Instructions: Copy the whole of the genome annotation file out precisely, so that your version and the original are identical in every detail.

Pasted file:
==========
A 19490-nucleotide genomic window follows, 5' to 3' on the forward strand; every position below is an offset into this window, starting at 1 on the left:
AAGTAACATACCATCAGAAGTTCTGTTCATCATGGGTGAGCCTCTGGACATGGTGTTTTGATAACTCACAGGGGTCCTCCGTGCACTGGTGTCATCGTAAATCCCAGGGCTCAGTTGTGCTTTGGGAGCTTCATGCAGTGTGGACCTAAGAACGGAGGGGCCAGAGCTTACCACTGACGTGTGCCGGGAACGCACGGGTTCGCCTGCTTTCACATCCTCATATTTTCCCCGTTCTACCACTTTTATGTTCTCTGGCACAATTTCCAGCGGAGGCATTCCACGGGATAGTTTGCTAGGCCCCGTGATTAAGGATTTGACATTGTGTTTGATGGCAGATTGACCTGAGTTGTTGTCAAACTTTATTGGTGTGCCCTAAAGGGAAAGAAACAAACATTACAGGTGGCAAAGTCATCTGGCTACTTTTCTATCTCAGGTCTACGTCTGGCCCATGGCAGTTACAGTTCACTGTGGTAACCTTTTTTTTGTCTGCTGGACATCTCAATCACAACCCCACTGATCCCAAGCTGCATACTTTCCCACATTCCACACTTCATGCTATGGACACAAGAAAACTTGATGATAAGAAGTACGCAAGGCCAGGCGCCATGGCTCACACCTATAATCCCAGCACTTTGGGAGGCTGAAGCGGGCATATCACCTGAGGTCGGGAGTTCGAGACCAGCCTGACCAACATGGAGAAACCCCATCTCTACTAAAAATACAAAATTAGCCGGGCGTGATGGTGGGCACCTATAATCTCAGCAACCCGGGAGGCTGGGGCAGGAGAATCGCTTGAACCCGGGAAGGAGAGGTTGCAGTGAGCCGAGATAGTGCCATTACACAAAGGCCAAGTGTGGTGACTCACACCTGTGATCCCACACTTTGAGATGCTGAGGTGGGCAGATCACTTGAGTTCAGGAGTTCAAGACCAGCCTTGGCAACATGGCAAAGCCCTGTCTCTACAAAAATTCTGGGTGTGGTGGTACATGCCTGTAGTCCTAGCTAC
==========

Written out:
A 19490-nucleotide genomic window follows, 5' to 3' on the forward strand; every position below is an offset into this window, starting at 1 on the left:
AAGTAACATACCATCAGAAGTTCTGTTCATCATGGGTGAGCCTCTGGACATGGTGTTTTGATAACTCACAGGGGTCCTCCGTGCACTGGTGTCATCGTAAATCCCAGGGCTCAGTTGTGCTTTGGGAGCTTCATGCAGTGTGGACCTAAGAACGGAGGGGCCAGAGCTTACCACTGACGTGTGCCGGGAACGCACGGGTTCGCCTGCTTTCACATCCTCATATTTTCCCCGTTCTACCACTTTTATGTTCTCTGGCACAATTTCCAGCGGAGGCATTCCACGGGATAGTTTGCTAGGCCCCGTGATTAAGGATTTGACATTGTGTTTGATGGCAGATTGACCTGAGTTGTTGTCAAACTTTATTGGTGTGCCCTAAAGGGAAAGAAACAAACATTACAGGTGGCAAAGTCATCTGGCTACTTTTCTATCTCAGGTCTACGTCTGGCCCATGGCAGTTACAGTTCACTGTGGTAACCTTTTTTTTGTCTGCTGGACATCTCAATCACAACCCCACTGATCCCAAGCTGCATACTTTCCCACATTCCACACTTCATGCTATGGACACAAGAAAACTTGATGATAAGAAGTACGCAAGGCCAGGCGCCATGGCTCACACCTATAATCCCAGCACTTTGGGAGGCTGAAGCGGGCATATCACCTGAGGTCGGGAGTTCGAGACCAGCCTGACCAACATGGAGAAACCCCATCTCTACTAAAAATACAAAATTAGCCGGGCGTGATGGTGGGCACCTATAATCTCAGCAACCCGGGAGGCTGGGGCAGGAGAATCGCTTGAACCCGGGAAGGAGAGGTTGCAGTGAGCCGAGATAGTGCCATTACACAAAGGCCAAGTGTGGTGACTCACACCTGTGATCCCACACTTTGAGATGCTGAGGTGGGCAGATCACTTGAGTTCAGGAGTTCAAGACCAGCCTTGGCAACATGGCAAAGCCCTGTCTCTACAAAAATTCTGGGTGTGGTGGTACATGCCTGTAGTCCTAGCTAC